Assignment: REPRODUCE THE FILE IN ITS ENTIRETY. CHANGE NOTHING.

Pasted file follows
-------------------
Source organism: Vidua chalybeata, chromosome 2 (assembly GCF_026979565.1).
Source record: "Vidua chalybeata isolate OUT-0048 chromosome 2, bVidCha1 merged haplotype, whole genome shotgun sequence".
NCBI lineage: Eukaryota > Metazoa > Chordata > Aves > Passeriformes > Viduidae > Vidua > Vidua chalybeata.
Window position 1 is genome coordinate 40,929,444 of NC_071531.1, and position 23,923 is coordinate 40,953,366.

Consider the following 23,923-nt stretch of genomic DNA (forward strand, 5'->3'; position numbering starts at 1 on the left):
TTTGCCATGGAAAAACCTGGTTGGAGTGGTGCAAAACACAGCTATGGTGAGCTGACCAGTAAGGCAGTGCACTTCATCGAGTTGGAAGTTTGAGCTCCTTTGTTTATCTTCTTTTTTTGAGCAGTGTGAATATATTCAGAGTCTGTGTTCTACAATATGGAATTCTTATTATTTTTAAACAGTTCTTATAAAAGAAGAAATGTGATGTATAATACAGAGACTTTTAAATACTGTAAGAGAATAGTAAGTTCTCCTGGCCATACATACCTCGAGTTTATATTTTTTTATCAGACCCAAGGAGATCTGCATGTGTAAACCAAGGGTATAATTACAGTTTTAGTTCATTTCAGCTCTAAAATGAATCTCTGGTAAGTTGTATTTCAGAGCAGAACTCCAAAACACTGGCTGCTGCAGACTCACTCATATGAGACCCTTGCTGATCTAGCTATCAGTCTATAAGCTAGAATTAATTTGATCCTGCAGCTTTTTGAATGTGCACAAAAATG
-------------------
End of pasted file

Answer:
Source organism: Vidua chalybeata, chromosome 2 (assembly GCF_026979565.1).
Source record: "Vidua chalybeata isolate OUT-0048 chromosome 2, bVidCha1 merged haplotype, whole genome shotgun sequence".
NCBI lineage: Eukaryota > Metazoa > Chordata > Aves > Passeriformes > Viduidae > Vidua > Vidua chalybeata.
Window position 1 is genome coordinate 40,929,444 of NC_071531.1, and position 23,923 is coordinate 40,953,366.

Consider the following 23,923-nt stretch of genomic DNA (forward strand, 5'->3'; position numbering starts at 1 on the left):
TTTGCCATGGAAAAACCTGGTTGGAGTGGTGCAAAACACAGCTATGGTGAGCTGACCAGTAAGGCAGTGCACTTCATCGAGTTGGAAGTTTGAGCTCCTTTGTTTATCTTCTTTTTTTGAGCAGTGTGAATATATTCAGAGTCTGTGTTCTACAATATGGAATTCTTATTATTTTTAAACAGTTCTTATAAAAGAAGAAATGTGATGTATAATACAGAGACTTTTAAATACTGTAAGAGAATAGTAAGTTCTCCTGGCCATACATACCTCGAGTTTATATTTTTTTATCAGACCCAAGGAGATCTGCATGTGTAAACCAAGGGTATAATTACAGTTTTAGTTCATTTCAGCTCTAAAATGAATCTCTGGTAAGTTGTATTTCAGAGCAGAACTCCAAAACACTGGCTGCTGCAGACTCACTCATATGAGACCCTTGCTGATCTAGCTATCAGTCTATAAGCTAGAATTAATTTGATCCTGCAGCTTTTTGAATGTGCACAAAAATG